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Ohio State alumnus focuses on health insurance woes in 1-man show ‘Mercy Killers’

Courtesy of Michael Milligan

From personal experience and the desire to educate the public about the health care system, an Ohio State alumnus created a one-man show.
Michael Milligan is returning to Columbus to perform “Mercy Killers” at the Van Fleet Theater Wednesday through March 9.
“Mercy Killers” focuses on America’s dysfunctional health insurance system, Milligan said.
“What most people don’t realize is that in the majority of those bankruptcies, the person involved actually had insurance at the onset of their health crisis,” said Milligan in a press release. The play is about a man, Joe, struggling with these issues when his wife is diagnosed with cancer.
Seats for the play are free but reservations are strongly encouraged, according to the press release.
Milligan said he did not want the price of the ticket to keep anyone from coming to see it.
“I believe that health care is a public good and I also believe that the arts is a public good,” Milligan told The Lantern. “This show is like an experiment. What is it like when I remove my play from being a commodity? What is it like if we look at health care as something other than a commodity?”
Milligan said he wants OSU students to attend the play to educate them on the health care system, as most college students have insurance through their school or parents. He described the health care system as a “hindrance to the American idea of free enterprise and risk taking.”
“The intention of the play is to put a human face to some of the statistics that we hear about,” Milligan said. “I just want people’s hearts to be touched and woken up so that as a society we can begin to move towards the recognition of health care as a basic human right and public good as opposed to a privilege of the affluent class. I want people to see it and be motivated to transforming this system.”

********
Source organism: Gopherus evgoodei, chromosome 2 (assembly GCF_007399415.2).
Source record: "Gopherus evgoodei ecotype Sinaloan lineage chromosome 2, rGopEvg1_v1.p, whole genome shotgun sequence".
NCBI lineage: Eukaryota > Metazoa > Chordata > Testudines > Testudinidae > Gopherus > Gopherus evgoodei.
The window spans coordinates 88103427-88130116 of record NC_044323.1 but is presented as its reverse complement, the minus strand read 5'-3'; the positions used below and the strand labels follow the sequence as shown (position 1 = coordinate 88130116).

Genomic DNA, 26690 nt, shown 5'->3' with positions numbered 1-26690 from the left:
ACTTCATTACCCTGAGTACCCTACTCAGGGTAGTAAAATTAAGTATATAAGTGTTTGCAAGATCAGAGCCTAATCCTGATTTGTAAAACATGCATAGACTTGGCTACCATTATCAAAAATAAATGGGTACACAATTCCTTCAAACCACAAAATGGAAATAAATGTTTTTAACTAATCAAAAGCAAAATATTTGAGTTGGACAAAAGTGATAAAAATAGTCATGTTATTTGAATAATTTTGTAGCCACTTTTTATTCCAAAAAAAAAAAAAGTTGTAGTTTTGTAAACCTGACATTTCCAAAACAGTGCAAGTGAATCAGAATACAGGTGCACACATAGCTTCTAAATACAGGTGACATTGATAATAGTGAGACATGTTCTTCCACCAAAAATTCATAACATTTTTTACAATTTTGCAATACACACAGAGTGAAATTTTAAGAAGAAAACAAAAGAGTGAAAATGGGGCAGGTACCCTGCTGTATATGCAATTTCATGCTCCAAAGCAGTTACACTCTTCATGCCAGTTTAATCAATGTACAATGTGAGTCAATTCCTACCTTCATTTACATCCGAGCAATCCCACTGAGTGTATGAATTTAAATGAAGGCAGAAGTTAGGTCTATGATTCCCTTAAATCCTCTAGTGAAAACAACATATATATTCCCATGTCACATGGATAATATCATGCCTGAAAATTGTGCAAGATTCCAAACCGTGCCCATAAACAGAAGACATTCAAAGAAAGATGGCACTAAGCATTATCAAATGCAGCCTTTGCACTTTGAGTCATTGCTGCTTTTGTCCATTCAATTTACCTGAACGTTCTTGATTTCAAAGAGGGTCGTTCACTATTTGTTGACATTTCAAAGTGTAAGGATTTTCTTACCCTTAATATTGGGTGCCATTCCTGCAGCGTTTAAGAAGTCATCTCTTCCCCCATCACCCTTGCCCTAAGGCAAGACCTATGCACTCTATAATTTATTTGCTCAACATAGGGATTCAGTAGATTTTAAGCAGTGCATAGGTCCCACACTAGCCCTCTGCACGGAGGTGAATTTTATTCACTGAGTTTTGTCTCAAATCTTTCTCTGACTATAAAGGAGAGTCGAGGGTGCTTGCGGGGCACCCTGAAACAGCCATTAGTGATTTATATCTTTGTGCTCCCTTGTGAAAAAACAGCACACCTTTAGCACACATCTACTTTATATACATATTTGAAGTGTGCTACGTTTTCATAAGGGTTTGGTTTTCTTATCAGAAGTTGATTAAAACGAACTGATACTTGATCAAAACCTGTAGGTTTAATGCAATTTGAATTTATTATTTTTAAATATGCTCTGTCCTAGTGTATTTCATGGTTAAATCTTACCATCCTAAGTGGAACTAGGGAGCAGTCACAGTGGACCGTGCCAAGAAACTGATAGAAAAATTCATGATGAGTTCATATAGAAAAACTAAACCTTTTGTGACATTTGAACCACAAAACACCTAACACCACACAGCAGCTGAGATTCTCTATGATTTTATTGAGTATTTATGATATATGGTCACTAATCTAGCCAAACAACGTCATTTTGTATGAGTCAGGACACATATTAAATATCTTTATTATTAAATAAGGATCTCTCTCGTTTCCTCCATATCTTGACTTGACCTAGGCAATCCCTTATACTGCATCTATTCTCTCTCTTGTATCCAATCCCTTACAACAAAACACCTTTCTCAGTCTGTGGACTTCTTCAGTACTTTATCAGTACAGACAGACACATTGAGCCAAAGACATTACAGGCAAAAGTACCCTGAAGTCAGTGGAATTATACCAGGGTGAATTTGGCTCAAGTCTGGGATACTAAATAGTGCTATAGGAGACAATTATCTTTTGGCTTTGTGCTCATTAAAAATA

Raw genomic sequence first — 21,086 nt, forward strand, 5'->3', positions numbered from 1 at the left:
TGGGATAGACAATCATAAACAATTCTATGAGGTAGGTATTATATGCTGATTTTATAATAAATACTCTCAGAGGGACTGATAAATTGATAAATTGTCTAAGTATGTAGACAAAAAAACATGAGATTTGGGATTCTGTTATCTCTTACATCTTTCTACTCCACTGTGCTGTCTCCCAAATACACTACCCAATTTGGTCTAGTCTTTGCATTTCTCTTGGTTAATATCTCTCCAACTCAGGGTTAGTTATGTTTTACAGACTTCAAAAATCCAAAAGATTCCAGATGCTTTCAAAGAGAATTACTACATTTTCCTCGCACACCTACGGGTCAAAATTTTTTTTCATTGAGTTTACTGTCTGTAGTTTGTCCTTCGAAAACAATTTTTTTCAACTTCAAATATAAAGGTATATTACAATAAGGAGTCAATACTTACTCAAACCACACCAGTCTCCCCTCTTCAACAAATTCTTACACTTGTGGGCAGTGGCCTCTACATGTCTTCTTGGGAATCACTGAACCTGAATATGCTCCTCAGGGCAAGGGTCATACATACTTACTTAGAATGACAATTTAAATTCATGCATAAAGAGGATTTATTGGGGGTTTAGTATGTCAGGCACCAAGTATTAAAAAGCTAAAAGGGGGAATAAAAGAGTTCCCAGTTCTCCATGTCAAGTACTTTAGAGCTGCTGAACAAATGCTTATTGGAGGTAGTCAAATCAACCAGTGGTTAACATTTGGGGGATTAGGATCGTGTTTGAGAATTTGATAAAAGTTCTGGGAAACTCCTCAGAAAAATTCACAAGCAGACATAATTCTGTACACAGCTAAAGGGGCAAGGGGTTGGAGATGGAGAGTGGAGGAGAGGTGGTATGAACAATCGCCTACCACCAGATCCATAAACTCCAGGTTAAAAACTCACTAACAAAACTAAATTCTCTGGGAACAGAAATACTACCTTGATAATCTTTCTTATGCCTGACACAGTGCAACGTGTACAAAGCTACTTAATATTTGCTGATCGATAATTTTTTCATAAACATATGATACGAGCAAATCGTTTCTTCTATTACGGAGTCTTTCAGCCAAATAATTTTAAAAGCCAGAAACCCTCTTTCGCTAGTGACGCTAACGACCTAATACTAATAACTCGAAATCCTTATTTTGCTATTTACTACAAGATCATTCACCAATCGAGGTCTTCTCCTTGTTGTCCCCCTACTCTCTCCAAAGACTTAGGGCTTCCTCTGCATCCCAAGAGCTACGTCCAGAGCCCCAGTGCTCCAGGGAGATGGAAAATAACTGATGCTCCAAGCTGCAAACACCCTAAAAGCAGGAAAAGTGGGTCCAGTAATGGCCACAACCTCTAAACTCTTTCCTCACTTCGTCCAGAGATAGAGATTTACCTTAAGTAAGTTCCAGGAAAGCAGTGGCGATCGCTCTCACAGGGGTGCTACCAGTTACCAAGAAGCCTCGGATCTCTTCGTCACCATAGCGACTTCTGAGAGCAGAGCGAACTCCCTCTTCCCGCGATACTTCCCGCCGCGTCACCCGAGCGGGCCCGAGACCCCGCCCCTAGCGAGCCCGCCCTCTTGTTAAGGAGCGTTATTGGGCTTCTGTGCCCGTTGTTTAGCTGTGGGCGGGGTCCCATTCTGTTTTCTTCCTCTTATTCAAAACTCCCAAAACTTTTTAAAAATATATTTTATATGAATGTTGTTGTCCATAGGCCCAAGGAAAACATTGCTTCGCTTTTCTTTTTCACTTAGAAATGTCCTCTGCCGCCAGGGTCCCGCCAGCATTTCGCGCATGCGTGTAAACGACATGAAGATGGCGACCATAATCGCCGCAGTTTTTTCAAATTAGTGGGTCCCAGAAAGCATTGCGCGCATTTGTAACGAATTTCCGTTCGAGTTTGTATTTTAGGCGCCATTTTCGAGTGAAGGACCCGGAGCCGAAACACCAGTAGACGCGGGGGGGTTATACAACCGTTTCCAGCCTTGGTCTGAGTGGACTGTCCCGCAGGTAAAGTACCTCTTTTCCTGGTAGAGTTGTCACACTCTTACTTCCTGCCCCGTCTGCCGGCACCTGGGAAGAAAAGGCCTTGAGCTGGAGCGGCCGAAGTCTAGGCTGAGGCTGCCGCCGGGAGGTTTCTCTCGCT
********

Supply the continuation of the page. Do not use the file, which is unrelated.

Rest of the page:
Milligan said the inspiration for the performance comes from personal experience.
“I had that experience of being in a relationship with someone who is struggling with the health care system and that impacted the relationship and our financial situations because we are both artists,” he said.
Milligan also said he started to pass kidney stones when he was experiencing a gap in his insurance coverage.
“I was crawling across the floor to the computer to try and diagnose myself,” Milligan said.
He felt this financial uncertainty for the first time and felt the need to write about it.
The former Buckeye was drawn to the one-man show format because its portability makes it easier to perform in a number of different venues. Milligan said he enjoyed “the intimacy you have with the audience when doing a one-man show.”
Milligan is collaborating with Single Payer Action Network Ohio, a statewide coalition that advocates for a national health care system where everyone is guaranteed full coverage.
Debbie Silverstein, the state director for SPAN Ohio, said collaboration with Milligan “is (designed) to educate people about our health care system and enter into discussion with them about what we need to do to make it work for everybody.”
SPAN Ohio worked to fund other venues to make “Mercy Killers” go statewide. It has reserved places in Cleveland, Toledo, Dayton and Athens for Milligan to perform, Silverstein said. SPAN Ohio is also available after the show to help Milligan in his discussion with the audience about health care issues.
Donations are welcome at the door and after the play, Milligan said. The money goes to securing venues for his performances around the country.
The play is presented by On the Verge Productions, which was started in 2008.
John Kuhn, the founder and media contact for On the Verge, described the one-man show as a “pretty sparse” setting and a low-technical type of play.
“It’s really just Michael and the script,” Kuhn said. “(It is) basically him and his story and his soul there sitting in front of the audience.”
Kuhn and Milligan have known each other since their time at OSU “back in the ’90s,” performing together in the theater department, Kuhn said. They have collaborated before in the spirit of promoting completely original works.
Milligan will make a high-quality video of the play and make it available to different health care advocacy programs.
“I am giving this play over to the public domain. It feels appropriate to do that,” he said.
The actor said he also plans on traveling around the country performing “Mercy Killers” for probably another year.
“People are going to get their money’s worth … Oh wait,” Milligan said.
The Van Fleet Theater is located at 549 Franklin Ave.

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